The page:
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6. Development, job, and organizational success are linked.

The most common characteristic of development plans that actually result in measurable changes is that they (creatively) frame pool members' development priorities in the context of the strategic business results for which the person is accountable. While development plans with no tangential relationship to the pool member's business objectives might be appealing in concept, the likely reality is that such plans, well intentioned as they might be, will fall to the bottom of the priority list given the many demands on the pool member's time.

At the start of each job or task force assignment, the manager and mentor ensure that the pool member clearly understands the business results to be achieved and their importance. This is the first topic of discussion in the development planning meeting so that most development activities can be set up to reinforce the performance objectives—not substitute for them. This is a far cry from some traditional high-potential programs, in which people served time in assignments with little pressure for performance.

7. Equal emphasis on selection, diagnosis, and development.

The problem with many succession management systems is that they emphasize identifying talent and diagnosing strengths to leverage and development needs rather than achieving development goals. Many organizations mistakenly believe that selecting people with potential and giving them feedback about their strengths and development needs are all that is necessary. They expect those receiving the feedback to take over from there. Our experience and research do not bear this out. Diagnosis without explicit development actions seldom pays off.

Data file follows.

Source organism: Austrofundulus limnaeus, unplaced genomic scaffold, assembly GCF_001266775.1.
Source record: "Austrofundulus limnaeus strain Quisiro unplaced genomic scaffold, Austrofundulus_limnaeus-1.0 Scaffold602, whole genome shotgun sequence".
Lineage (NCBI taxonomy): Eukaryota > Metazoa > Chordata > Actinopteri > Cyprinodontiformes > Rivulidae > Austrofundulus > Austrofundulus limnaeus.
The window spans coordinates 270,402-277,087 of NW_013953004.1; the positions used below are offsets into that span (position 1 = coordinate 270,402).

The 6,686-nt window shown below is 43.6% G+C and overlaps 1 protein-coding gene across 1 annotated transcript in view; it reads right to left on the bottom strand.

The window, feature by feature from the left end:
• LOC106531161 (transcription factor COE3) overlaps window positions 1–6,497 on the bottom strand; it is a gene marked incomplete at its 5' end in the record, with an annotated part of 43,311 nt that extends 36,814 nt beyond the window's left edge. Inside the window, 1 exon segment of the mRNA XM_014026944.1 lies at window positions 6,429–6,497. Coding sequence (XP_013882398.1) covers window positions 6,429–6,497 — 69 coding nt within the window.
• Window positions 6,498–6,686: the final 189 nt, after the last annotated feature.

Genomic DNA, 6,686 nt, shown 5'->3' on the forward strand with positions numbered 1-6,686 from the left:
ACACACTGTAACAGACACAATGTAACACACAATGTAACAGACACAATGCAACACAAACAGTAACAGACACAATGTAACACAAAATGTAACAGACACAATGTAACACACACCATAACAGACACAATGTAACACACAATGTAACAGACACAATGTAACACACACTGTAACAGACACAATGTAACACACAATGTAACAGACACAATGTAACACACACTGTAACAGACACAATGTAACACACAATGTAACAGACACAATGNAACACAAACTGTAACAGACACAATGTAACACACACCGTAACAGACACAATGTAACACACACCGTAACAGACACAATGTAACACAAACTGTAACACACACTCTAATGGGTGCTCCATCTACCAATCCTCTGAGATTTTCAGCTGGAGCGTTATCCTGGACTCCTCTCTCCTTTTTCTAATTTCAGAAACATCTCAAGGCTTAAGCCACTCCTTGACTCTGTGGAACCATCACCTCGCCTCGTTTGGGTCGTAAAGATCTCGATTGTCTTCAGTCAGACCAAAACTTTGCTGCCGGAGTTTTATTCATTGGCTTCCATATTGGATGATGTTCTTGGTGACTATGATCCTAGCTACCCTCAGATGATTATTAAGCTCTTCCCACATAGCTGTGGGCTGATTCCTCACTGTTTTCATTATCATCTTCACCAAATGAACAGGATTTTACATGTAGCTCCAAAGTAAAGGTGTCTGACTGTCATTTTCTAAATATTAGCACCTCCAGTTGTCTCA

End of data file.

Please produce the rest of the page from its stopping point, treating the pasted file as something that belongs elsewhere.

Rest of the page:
8. Development planning is done at the optimal time.

In traditional replacement-planning programs, high potentials are asked to fill out an Individual Development Plan immediately after completing a diagnostic assessment. At that point, however, they might or might not know what their next job or special assignment will be, much less what development opportunities will be offered. To make matters worse, the high potentials have no idea of what help to expect from their future manager. Most important, people get little help in thinking through possibilities because they have no one to challenge their reasoning or make alternative suggestions. As a result, many completed IDPs tend to be unfocused, vague, and simplistic, such as, "I'll work harder on that" or "I'll take a course that covers that."

In an Acceleration Pool, members formulate their development plans for specific targets suggested by the Executive Resource Board as well as additional targets that they choose for themselves. They do this at the start of each new job or special assignment—when they have a clear understanding of the opportunities and challenges it entails. Because managers and mentors know the assignment, they can offer guidance in making creative, yet realistic plans and are in a position to commit to a certain level of assistance.

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